Making Personal Connections

Upon leaving high school, one thing that the older people in my life continued to tell me was to make as many connections as possible when I got to college. Introduce yourself to the professor the first day so she can write you a letter of recommendation down the road. Make friends in your classes so they can help you when you are struggling with classes. Get to know the people in your major so when you are looking for a job, you know where to go.

Those are all smart things to do for your success, but something that I wasn’t told to do that I think is just as important is to go and make connections just for the heck of it.

In my freshmen athlete class (“CHAMP”—every freshmen athlete is required to take it), we have an assignment to go to at least three different perspective events and write an essay on each of them. The reason for this is so we can be more well-rounded athletes and not just have our head in the game.

High School Musical scene

From Giphy

So one day after class, I had some free time to kill and I heard about a “Chat n’ Chew” event at a cultural house on campus. I wasn’t sure what it was, since I have never been to one before, but I needed to go to a perspective event, so I made my way over. It ended up being a discussion called “Healing the Effects of Internalized Genocide by Using the Tools of Re-Evaluation Co-Counseling,” By Kate Insolia (Lakota), Founder of The Urbana Dance Company. The topic was about Native Americans, though it was held at La Casa Cultural Latina and they served Asian food, but that was fine by me.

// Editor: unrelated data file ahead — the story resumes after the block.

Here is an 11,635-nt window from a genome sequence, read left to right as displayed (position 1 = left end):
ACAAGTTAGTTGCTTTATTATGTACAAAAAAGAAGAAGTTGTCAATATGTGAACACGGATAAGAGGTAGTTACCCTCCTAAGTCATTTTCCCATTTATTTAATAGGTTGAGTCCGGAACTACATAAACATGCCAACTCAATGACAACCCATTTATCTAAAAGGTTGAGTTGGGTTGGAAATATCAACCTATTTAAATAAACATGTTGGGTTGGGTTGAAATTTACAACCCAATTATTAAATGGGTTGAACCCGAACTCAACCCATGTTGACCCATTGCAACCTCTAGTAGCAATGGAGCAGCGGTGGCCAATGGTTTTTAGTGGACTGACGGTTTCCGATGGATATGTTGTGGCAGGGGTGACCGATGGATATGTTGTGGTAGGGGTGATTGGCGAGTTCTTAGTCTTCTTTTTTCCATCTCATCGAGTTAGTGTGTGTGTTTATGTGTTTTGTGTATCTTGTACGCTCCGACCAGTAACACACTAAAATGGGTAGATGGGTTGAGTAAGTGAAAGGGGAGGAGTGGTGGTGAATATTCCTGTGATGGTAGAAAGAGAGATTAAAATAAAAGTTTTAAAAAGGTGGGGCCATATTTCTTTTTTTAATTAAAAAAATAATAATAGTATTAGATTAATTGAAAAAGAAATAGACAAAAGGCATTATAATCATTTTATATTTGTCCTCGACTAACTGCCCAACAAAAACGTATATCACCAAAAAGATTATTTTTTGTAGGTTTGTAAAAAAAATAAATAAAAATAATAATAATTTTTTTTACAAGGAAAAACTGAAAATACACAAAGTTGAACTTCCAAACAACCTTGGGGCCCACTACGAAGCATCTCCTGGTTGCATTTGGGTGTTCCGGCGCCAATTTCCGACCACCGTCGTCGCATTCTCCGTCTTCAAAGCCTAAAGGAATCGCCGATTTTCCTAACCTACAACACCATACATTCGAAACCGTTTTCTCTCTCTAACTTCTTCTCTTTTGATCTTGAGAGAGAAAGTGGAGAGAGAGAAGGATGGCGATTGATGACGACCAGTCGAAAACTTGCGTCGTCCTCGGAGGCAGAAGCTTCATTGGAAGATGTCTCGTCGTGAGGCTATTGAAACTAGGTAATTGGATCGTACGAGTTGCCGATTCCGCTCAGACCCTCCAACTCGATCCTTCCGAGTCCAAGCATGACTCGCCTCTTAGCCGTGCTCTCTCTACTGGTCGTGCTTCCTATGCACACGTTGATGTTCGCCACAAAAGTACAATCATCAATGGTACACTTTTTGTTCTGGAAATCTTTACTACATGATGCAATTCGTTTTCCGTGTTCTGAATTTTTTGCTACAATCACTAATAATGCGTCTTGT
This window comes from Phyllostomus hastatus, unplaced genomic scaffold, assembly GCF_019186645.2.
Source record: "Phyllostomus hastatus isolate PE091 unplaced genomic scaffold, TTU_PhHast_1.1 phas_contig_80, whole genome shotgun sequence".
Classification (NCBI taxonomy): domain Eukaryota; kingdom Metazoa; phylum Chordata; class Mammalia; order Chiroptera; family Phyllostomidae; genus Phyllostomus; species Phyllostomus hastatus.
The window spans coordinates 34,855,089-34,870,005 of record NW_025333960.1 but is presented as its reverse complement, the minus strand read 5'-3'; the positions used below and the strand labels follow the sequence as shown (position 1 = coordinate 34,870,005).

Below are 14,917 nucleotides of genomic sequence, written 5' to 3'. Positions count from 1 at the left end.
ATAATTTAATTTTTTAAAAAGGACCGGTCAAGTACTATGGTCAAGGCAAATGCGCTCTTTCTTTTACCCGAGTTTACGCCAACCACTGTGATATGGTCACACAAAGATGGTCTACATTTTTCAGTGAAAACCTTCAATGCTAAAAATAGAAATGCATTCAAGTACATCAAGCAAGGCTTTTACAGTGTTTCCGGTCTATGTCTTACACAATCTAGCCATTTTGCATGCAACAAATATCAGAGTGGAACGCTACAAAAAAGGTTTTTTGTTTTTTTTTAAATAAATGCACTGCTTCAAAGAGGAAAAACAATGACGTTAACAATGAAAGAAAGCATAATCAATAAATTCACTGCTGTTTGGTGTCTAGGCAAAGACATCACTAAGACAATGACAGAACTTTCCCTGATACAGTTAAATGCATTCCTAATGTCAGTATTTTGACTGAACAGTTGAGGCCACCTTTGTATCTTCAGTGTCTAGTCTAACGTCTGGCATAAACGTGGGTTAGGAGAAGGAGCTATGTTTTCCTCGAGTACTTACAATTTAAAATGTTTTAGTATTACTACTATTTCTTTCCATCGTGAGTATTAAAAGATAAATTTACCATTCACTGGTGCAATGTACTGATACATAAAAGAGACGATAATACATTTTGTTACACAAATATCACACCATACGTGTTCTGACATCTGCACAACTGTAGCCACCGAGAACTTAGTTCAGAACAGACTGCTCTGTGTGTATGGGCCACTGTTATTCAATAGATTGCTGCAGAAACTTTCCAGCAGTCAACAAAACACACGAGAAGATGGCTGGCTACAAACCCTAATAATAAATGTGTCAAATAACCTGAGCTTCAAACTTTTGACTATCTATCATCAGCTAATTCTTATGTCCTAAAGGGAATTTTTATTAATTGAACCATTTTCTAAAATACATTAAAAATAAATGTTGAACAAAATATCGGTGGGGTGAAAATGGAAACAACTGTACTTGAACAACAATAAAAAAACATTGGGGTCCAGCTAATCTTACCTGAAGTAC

From Meme Generator

By the end of the hour, I had learned about the most recent difficulties in the Native American culture, gotten a new perspective on the way people behave, and cried in the arms of a complete stranger (we cried to each other about our freshmen struggles, which are very real). I left the event feeling like a weight has been lifted off of me. The whole experience was so different and enlightening to me, maybe because of the presentation itself or the opportunity to leave my world of sports for a moment. I was also able to make a new friend, who I otherwise would have never met.

Moral of the story: Go out and do something that you normally wouldn’t do. You never know who you’ll meet, what you’ll learn, or how it will impact your life. There are so many things to choose from on campus every day, it won’t be hard to find!


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